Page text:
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Managing the landscape across the Atlantic Forest to guarantee pollination service and bee conservation

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Adrian David Gonzalez Chaves
Total Authors: 1
Document type: Doctoral Thesis
Press: São Paulo.
Institution: Universidade de São Paulo (USP). Instituto de Biociências (IBIOC/SB)
Defense date:
Examining board members:
Jean Paul Walter Metzger; Letícia Couto Garcia; Victor Arroyo Rodriguez; Isabela Galarda Varassin
Advisor: Jean Paul Walter Metzger; Luisa Mafalda Gigante Rodrigues Carvalheiro

Agriculture is the most dominant land use system across the globe, which continues to put pressure on native ecosystems. Understanding where biodiversity conservation contributes to agricultural production is crucial to engage farmers in conservation initiatives and to define areas which would benefit from ecosystem restoration. Field experiments across the globe suggest that maintaining natural habitats in the agricultural landscapes enhances crop yields through services like pollination and pest control. We aim to understand whether the spatial relationship is maintained across large regions and assessed the temporal variations of the importance of landscape features at influencing agricultural productivity. Using available data set on crop productivity from governmental organizations and non-governmental initiatives we gathered data on crop locations and the Atlantic Forest remains and demonstrated that the presence of tropical forest is positively associated agricultural yields across a climatic and soil characteristic gradient. We further showed that forest cover was more relevant at predicting coffee yields than agricultural management practices, like irrigation, pesticide use, organic manure among others. Moreover, the effects of forest cover are higher for municipalities producing coffee species which are highly dependent of animal pollination. On the second chapter we assessed the importance of forest fragments age at predicting coffee yields, and corroborate the importance of conserving mature forest fragments, as young regenerating fragments can only enhance coffee yields when municipalities are above the biodiversity extinction threshold. Finally, we the role of forest conservation on temporal stability of agricultural productivity by analyzing the 16 main crops produced in the whole Atlantic Forest. We not only found that the presence of forest fragments in the municipalities is crucial for crop productivity to be more stable across time, but also that a higher interspersion is most favorable for crop that fully dependent on pollinators for production. Probably such landscape features favor biodiversity spillover from forest fragments towards cropland guarantee the yield enhancement. This work provides regional evidence of the role of landscape features to plan agricultural production and complement biodiversity conservation planning. We further reinforce the role of forest conservation for achieving ecological intensification of agriculture that are so much needed to halt the detrimental effects that agriculture have had on biodiversity. We have shown that synergies between conservation and agriculture exist and have been crucial for one of the largest crops producing regions of the world. We believe our work can help in the development of agricultural and environmental policies, to define economical goals through the enhancement of biodiversity. (AU)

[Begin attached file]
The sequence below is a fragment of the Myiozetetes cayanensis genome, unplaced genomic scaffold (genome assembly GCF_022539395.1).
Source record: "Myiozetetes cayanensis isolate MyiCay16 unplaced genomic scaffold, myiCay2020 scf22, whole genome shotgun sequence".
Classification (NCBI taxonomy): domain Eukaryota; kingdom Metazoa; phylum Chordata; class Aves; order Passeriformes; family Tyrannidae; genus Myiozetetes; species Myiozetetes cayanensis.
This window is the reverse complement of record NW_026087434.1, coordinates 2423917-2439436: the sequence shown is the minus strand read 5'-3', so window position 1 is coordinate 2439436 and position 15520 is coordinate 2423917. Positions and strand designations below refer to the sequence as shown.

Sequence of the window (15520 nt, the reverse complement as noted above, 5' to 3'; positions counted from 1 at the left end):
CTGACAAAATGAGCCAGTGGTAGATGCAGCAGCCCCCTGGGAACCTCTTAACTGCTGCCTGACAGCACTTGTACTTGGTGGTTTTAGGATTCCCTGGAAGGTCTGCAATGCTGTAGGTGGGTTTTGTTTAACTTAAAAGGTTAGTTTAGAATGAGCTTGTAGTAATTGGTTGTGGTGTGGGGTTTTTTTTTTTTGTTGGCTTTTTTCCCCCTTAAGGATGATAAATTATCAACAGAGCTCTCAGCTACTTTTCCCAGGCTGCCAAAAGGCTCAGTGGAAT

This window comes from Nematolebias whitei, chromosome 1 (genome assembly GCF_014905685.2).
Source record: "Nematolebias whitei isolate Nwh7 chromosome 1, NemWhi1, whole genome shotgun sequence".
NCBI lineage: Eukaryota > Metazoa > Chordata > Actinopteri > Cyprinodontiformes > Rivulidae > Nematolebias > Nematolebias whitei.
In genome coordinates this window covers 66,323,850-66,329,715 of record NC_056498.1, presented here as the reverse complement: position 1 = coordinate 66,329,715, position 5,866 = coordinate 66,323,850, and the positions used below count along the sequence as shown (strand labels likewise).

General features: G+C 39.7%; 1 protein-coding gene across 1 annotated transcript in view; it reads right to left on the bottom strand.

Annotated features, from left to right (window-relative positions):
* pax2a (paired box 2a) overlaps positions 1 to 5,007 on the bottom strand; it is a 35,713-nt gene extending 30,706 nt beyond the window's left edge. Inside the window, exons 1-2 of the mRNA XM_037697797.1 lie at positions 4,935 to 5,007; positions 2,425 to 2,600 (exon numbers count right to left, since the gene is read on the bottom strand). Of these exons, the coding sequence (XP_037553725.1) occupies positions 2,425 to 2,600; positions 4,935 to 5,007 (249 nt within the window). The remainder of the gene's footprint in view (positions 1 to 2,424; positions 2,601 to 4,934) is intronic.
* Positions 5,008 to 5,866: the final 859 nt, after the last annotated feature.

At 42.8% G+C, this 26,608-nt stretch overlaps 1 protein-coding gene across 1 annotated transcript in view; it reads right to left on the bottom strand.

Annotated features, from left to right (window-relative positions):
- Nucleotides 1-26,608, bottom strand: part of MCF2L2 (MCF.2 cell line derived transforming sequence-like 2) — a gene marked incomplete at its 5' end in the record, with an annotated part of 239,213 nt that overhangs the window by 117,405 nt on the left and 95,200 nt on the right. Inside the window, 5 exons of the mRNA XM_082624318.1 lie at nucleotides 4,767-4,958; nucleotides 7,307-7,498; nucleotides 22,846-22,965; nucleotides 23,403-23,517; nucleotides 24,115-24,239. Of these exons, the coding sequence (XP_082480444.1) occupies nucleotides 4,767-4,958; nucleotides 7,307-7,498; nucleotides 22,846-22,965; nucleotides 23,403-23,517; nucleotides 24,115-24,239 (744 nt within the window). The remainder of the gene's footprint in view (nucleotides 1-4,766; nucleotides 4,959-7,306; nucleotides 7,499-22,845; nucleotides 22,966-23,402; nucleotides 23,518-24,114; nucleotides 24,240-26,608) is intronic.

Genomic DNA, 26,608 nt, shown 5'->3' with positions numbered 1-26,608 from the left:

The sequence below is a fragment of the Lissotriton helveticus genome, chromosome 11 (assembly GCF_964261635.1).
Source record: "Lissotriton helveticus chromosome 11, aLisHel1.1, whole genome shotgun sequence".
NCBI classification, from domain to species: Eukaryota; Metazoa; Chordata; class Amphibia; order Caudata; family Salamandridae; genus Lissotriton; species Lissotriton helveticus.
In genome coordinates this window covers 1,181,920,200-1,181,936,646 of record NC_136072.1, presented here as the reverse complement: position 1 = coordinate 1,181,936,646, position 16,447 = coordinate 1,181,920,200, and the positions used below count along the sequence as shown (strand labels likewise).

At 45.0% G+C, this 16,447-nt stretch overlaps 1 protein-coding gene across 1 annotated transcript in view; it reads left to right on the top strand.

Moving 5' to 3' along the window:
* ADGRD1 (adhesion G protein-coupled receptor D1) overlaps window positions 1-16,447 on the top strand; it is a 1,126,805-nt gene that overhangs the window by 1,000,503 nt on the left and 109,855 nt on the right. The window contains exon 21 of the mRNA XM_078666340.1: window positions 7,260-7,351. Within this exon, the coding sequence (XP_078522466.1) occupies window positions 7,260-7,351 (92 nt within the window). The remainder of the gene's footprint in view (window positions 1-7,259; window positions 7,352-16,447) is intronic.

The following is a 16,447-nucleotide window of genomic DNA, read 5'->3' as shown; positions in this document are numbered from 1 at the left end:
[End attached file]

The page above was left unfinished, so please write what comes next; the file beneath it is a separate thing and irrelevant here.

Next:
FAPESP's process: 17/19411-1 - Bee conservation and pollination service provision: using a landscape approach to reach a common goal
Grantee:Adrian David González Chaves
Support Opportunities: Scholarships in Brazil - Doctorate